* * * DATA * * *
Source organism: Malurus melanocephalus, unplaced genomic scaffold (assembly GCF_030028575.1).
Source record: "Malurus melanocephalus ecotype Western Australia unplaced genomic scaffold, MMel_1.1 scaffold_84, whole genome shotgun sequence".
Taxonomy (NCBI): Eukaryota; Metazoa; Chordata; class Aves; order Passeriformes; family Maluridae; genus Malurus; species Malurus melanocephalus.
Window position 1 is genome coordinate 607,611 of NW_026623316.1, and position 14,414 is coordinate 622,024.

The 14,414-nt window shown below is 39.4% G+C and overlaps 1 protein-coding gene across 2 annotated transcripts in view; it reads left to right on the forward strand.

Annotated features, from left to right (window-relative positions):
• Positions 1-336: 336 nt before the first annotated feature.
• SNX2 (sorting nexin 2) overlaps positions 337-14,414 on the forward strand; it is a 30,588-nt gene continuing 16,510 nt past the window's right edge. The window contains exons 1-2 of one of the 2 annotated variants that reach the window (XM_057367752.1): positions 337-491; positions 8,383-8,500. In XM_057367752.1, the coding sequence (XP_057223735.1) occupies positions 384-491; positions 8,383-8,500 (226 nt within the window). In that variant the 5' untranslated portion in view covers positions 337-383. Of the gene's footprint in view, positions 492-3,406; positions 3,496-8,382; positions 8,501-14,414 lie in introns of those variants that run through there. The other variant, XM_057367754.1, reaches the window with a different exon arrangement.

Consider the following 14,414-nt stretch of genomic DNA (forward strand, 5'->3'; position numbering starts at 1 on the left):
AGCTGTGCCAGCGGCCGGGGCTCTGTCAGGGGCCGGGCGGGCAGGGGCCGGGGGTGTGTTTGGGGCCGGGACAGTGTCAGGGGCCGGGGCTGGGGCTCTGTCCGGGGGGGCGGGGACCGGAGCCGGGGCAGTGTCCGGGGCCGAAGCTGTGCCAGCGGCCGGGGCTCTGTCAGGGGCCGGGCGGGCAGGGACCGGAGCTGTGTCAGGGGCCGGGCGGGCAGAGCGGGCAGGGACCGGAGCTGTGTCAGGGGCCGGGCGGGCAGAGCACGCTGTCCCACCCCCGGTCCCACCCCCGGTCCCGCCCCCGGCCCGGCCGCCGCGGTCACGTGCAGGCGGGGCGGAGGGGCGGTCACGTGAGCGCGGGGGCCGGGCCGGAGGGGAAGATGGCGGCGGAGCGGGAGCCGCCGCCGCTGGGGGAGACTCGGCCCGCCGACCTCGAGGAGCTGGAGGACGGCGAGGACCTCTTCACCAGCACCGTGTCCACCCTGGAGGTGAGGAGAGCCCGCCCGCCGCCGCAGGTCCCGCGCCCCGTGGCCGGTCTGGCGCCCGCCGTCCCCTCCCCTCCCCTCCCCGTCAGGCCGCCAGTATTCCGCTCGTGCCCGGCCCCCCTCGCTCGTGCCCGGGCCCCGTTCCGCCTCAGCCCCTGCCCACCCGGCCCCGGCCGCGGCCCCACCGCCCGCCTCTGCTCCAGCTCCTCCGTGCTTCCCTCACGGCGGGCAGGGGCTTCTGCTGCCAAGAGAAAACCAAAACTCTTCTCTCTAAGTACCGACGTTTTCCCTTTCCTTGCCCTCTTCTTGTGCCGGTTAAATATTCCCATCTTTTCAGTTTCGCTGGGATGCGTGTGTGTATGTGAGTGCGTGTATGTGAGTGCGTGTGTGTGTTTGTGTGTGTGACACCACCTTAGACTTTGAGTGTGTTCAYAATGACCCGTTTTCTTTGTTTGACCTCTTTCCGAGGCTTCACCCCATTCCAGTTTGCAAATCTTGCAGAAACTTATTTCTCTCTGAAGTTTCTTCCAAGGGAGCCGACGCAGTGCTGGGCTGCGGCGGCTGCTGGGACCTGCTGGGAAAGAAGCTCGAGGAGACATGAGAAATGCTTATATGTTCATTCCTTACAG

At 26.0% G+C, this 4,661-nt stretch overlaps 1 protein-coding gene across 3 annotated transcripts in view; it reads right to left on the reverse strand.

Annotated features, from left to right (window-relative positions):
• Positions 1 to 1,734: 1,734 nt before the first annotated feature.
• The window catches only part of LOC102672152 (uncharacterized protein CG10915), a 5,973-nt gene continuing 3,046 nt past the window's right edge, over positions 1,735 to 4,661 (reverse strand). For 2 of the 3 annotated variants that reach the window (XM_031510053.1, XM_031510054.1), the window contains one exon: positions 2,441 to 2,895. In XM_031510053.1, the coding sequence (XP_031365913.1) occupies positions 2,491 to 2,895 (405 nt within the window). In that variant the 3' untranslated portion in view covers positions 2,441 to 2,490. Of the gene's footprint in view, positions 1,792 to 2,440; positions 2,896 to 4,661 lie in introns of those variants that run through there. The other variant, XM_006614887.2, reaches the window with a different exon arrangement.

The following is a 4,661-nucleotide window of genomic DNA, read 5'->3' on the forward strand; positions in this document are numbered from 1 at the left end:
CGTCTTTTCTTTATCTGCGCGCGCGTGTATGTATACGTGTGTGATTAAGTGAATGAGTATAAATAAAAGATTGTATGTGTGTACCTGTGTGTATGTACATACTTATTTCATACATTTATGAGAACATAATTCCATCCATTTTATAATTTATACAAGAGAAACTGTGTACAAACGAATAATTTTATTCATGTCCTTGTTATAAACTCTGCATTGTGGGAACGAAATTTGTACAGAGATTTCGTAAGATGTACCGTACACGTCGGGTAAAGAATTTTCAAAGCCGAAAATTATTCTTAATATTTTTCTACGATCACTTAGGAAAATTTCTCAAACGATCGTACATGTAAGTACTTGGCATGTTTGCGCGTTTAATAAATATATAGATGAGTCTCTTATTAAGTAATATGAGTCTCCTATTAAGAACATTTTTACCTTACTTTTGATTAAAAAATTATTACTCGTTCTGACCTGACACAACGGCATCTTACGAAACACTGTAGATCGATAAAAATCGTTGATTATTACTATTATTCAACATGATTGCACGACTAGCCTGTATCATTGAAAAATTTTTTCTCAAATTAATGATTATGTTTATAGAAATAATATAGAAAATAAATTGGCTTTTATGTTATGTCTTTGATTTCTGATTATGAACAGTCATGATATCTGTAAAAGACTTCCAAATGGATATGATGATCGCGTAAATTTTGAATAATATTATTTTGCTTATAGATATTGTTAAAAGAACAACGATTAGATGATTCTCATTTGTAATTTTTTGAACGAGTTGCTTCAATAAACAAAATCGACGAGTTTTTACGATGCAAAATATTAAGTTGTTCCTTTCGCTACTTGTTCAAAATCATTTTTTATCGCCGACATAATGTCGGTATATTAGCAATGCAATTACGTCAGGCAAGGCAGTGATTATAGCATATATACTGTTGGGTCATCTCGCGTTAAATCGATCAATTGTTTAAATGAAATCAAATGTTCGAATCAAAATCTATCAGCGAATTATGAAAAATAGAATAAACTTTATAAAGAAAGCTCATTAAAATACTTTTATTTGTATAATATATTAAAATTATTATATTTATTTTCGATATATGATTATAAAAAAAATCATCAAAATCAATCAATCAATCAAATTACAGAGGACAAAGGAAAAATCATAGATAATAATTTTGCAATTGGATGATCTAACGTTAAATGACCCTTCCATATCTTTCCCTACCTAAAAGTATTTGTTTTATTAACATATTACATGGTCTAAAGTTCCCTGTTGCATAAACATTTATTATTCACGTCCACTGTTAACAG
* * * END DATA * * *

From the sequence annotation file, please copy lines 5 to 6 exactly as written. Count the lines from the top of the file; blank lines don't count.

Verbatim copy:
The 14,414-nt window shown below is 39.4% G+C and overlaps 1 protein-coding gene across 2 annotated transcripts in view; it reads left to right on the forward strand.

Annotated features, from left to right (window-relative positions):